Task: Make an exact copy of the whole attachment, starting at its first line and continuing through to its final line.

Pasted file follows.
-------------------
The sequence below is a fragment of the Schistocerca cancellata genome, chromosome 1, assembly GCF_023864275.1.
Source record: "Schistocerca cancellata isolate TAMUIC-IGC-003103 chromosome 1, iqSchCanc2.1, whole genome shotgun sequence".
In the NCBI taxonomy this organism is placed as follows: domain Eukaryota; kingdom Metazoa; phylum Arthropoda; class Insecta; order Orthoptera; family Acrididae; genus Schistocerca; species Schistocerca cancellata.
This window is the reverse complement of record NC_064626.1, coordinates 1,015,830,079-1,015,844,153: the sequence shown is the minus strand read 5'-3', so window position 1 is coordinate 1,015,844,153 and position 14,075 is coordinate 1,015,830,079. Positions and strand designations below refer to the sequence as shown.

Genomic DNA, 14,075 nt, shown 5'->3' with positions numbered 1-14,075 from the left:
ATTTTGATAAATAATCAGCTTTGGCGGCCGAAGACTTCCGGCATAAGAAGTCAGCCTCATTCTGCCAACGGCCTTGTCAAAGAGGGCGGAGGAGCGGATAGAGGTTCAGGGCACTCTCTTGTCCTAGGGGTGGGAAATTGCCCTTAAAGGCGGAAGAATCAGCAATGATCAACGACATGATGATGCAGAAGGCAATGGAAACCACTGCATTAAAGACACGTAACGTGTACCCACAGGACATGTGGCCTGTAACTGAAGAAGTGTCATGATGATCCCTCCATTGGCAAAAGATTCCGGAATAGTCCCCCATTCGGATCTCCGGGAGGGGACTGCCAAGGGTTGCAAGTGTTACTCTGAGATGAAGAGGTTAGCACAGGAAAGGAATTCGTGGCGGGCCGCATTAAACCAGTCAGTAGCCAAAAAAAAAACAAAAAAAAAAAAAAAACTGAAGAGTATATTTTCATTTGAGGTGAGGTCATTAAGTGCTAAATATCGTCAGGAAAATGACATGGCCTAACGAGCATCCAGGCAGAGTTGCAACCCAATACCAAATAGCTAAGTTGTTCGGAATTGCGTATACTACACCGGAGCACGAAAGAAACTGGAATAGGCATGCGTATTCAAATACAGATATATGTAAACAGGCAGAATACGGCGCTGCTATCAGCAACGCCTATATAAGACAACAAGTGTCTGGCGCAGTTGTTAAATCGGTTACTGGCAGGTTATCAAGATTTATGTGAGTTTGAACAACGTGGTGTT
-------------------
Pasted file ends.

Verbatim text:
The sequence below is a fragment of the Schistocerca cancellata genome, chromosome 1, assembly GCF_023864275.1.
Source record: "Schistocerca cancellata isolate TAMUIC-IGC-003103 chromosome 1, iqSchCanc2.1, whole genome shotgun sequence".
In the NCBI taxonomy this organism is placed as follows: domain Eukaryota; kingdom Metazoa; phylum Arthropoda; class Insecta; order Orthoptera; family Acrididae; genus Schistocerca; species Schistocerca cancellata.
This window is the reverse complement of record NC_064626.1, coordinates 1,015,830,079-1,015,844,153: the sequence shown is the minus strand read 5'-3', so window position 1 is coordinate 1,015,844,153 and position 14,075 is coordinate 1,015,830,079. Positions and strand designations below refer to the sequence as shown.

Genomic DNA, 14,075 nt, shown 5'->3' with positions numbered 1-14,075 from the left:
ATTTTGATAAATAATCAGCTTTGGCGGCCGAAGACTTCCGGCATAAGAAGTCAGCCTCATTCTGCCAACGGCCTTGTCAAAGAGGGCGGAGGAGCGGATAGAGGTTCAGGGCACTCTCTTGTCCTAGGGGTGGGAAATTGCCCTTAAAGGCGGAAGAATCAGCAATGATCAACGACATGATGATGCAGAAGGCAATGGAAACCACTGCATTAAAGACACGTAACGTGTACCCACAGGACATGTGGCCTGTAACTGAAGAAGTGTCATGATGATCCCTCCATTGGCAAAAGATTCCGGAATAGTCCCCCATTCGGATCTCCGGGAGGGGACTGCCAAGGGTTGCAAGTGTTACTCTGAGATGAAGAGGTTAGCACAGGAAAGGAATTCGTGGCGGGCCGCATTAAACCAGTCAGTAGCCAAAAAAAAAACAAAAAAAAAAAAAAAACTGAAGAGTATATTTTCATTTGAGGTGAGGTCATTAAGTGCTAAATATCGTCAGGAAAATGACATGGCCTAACGAGCATCCAGGCAGAGTTGCAACCCAATACCAAATAGCTAAGTTGTTCGGAATTGCGTATACTACACCGGAGCACGAAAGAAACTGGAATAGGCATGCGTATTCAAATACAGATATATGTAAACAGGCAGAATACGGCGCTGCTATCAGCAACGCCTATATAAGACAACAAGTGTCTGGCGCAGTTGTTAAATCGGTTACTGGCAGGTTATCAAGATTTATGTGAGTTTGAACAACGTGGTGTT